South Africa has the world’s highest number of patients with XDR-TB. Health officials warn other drug-resistant forms of the disease are spreading at an increasing rate, most notably in eastern and central Europe, China, India and Africa.
Scientists tracked 107 patients with extensively drug-resistant TB, also known as XDR-TB in three South African provinces between 2008 and 2012. Despite most patients being treated with about eight TB drugs, 79 died.
“What is tuberculosis (TB)? What causes tuberculosis?” It is an infectious disease caused by the bacteria Mycobacterium tuberculosis which can easily spread from person to person through airborne particles.
The Centers for Disease Control and Prevention (CDC) states that TB is one of the most deadly diseases in the world.
The disease primarily affects the lungs, but it can also affect other organs. Typical symptoms of the disease include persistent coughing (in which a person can bring up blood), weight loss, night sweats, a fever, and loss of appetite.
More than 40 others were released from hospitals without further monitoring. TB is an infectious bacterial infection that usually affects the lungs and is often spread by coughing and sneezing.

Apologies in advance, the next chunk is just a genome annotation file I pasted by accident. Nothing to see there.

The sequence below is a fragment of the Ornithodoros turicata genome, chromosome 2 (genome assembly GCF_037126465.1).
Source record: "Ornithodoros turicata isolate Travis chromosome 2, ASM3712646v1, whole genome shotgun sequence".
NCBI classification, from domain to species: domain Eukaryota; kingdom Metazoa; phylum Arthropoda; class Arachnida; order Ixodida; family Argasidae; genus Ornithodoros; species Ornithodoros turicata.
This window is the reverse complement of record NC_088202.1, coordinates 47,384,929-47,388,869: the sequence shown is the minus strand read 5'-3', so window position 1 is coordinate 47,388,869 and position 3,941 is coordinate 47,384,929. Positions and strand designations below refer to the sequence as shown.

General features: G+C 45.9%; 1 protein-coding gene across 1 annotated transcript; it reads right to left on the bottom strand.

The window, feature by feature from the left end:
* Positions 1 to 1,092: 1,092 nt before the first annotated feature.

In one case, DNA testing confirmed a discharged patient passed on the deadly strain to his brother; both eventually died without being admitted to a hospital.
Researchers said releasing patients with the lethal TB strain was happening on a widespread level in South Africa because there were few available beds in TB hospitals or palliative care facilities.
The research was published online in the journal, Lancet.
The research team, led by Prof. Keertan Dheda of the Department of Medicine at the University of Cape Town in South Africa, notes that the long-term treatment-related outcomes of patients with these forms of TB are unknown.
Dheda described the situation as alarming and called for modern care centers to be built so that patients could be treated away from society.
They decided to carry out an analysis on 107 patients from three provinces of South Africa who had been diagnosed with XDR-TB between 2002 and 2008. All patients were followed-up for 5 years.
Only 12 patients had positive outcomes 5 years after the treatment was started, and 79 had died.
In a commentary, Max O’Donnell and Neil Schluger of the Albert Einstein College of Medicine in New York and the World Lung Foundation, described drug-resistant TB as an “out-of-control problem with potentially vast and devastating repercussions for global public health.”